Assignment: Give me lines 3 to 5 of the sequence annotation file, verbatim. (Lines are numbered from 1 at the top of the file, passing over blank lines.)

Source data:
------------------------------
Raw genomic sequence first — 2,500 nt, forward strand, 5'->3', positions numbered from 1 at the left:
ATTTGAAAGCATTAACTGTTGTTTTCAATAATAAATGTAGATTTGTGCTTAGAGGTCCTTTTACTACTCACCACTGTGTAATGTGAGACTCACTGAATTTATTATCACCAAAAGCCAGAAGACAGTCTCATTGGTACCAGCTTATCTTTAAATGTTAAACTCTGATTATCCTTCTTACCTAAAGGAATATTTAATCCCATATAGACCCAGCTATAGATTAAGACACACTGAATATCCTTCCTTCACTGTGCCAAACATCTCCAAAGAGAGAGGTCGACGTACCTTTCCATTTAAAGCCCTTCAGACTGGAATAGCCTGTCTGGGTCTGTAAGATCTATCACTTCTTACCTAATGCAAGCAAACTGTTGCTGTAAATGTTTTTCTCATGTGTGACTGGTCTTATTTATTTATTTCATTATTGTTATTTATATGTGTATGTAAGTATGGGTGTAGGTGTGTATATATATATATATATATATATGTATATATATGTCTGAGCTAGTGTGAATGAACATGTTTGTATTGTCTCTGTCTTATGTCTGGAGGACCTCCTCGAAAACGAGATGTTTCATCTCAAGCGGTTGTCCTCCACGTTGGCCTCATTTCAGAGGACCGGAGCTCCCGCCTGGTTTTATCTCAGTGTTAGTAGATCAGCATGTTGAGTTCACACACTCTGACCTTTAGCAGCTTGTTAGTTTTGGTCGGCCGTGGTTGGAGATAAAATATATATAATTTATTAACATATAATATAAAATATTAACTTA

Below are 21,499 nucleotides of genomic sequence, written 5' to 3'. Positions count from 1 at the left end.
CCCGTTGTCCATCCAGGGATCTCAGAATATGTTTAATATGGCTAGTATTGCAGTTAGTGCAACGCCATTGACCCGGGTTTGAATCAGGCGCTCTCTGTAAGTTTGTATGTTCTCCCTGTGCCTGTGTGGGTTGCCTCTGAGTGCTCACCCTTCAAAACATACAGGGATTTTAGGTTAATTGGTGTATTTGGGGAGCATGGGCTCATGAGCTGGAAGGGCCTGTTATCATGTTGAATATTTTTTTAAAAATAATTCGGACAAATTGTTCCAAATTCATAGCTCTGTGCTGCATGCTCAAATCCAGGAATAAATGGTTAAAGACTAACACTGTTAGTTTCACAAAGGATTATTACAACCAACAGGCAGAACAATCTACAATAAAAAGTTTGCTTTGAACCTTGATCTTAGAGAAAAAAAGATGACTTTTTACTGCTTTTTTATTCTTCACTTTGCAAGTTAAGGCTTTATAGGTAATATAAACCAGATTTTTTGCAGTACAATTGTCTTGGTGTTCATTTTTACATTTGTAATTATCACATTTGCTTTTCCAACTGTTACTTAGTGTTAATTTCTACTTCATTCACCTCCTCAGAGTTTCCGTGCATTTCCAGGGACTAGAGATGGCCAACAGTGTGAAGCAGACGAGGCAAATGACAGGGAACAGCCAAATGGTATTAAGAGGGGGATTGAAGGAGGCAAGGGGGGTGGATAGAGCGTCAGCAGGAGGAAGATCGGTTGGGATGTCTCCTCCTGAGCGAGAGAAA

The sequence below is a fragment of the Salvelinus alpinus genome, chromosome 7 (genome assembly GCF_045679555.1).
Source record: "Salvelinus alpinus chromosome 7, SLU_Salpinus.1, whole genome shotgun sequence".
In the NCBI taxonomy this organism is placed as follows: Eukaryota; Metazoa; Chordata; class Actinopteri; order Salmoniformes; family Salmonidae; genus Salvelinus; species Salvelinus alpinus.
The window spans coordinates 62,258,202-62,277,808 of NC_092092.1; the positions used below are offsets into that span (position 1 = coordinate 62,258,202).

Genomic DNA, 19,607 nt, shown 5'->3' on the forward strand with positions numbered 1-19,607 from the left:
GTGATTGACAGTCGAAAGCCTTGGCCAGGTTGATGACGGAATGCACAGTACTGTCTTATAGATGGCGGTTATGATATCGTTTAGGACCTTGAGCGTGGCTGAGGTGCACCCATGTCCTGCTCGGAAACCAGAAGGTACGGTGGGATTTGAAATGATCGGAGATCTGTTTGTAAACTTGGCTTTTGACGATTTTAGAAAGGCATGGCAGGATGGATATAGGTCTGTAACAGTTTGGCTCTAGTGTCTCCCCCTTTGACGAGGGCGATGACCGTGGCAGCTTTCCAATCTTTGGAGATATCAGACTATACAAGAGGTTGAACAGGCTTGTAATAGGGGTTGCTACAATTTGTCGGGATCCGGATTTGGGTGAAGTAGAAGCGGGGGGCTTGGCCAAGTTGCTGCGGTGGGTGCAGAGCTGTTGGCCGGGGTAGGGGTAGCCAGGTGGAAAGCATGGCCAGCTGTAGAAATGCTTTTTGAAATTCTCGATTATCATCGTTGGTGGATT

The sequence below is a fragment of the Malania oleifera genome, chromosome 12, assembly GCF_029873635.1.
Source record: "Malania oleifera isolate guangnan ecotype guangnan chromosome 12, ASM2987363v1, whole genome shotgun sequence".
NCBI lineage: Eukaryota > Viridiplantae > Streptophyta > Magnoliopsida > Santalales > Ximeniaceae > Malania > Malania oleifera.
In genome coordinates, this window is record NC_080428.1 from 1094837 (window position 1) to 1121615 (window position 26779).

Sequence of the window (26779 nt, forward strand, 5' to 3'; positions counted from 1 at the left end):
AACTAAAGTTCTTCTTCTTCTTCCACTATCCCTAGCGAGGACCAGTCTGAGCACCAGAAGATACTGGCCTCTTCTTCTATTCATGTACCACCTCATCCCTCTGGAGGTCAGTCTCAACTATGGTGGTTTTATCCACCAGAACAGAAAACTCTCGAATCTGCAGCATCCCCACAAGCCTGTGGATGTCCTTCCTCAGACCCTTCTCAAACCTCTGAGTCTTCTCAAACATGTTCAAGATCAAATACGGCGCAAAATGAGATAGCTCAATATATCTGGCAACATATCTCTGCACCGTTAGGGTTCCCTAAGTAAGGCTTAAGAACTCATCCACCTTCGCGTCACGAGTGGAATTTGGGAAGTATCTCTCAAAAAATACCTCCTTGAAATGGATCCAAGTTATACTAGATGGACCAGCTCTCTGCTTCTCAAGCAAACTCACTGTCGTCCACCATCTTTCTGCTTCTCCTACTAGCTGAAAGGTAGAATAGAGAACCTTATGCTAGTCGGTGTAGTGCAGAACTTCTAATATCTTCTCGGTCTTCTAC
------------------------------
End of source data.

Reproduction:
Below are 21,499 nucleotides of genomic sequence, written 5' to 3'. Positions count from 1 at the left end.
CCCGTTGTCCATCCAGGGATCTCAGAATATGTTTAATATGGCTAGTATTGCAGTTAGTGCAACGCCATTGACCCGGGTTTGAATCAGGCGCTCTCTGTAAGTTTGTATGTTCTCCCTGTGCCTGTGTGGGTTGCCTCTGAGTGCTCACCCTTCAAAACATACAGGGATTTTAGGTTAATTGGTGTATTTGGGGAGCATGGGCTCATGAGCTGGAAGGGCCTGTTATCATGTTGAATATTTTTTTAAAAATAATTCGGACAAATTGTTCCAAATTCATAGCTCTGTGCTGCATGCTCAAATCCAGGAATAAATGGTTAAAGACTAACACTGTTAGTTTCACAAAGGATTATTACAACCAACAGGCAGAACAATCTACAATAAAAAGTTTGCTTTGAACCTTGATCTTAGAGAAAAAAAGATGACTTTTTACTGCTTTTTTATTCTTCACTTTGCAAGTTAAGGCTTTATAGGTAATATAAACCAGATTTTTTGCAGTACAATTGTCTTGGTGTTCATTTTTACATTTGTAATTATCACATTTGCTTTTCCAACTGTTACTTAGTGTTAATTTCTACTTCATTCACCTCCTCAGAGTTTCCGTGCATTTCCAGGGACTAGAGATGGCCAACAGTGTGAAGCAGACGAGGCAAATGACAGGGAACAGCCAAATGGTATTAAGAGGGGGATTGAAGGAGGCAAGGGGGGTGGATAGAGCGTCAGCAGGAGGAAGATCGGTTGGGATGTCTCCTCCTGAGCGAGAGAAA

The sequence below is a fragment of the Salvelinus alpinus genome, chromosome 7 (genome assembly GCF_045679555.1).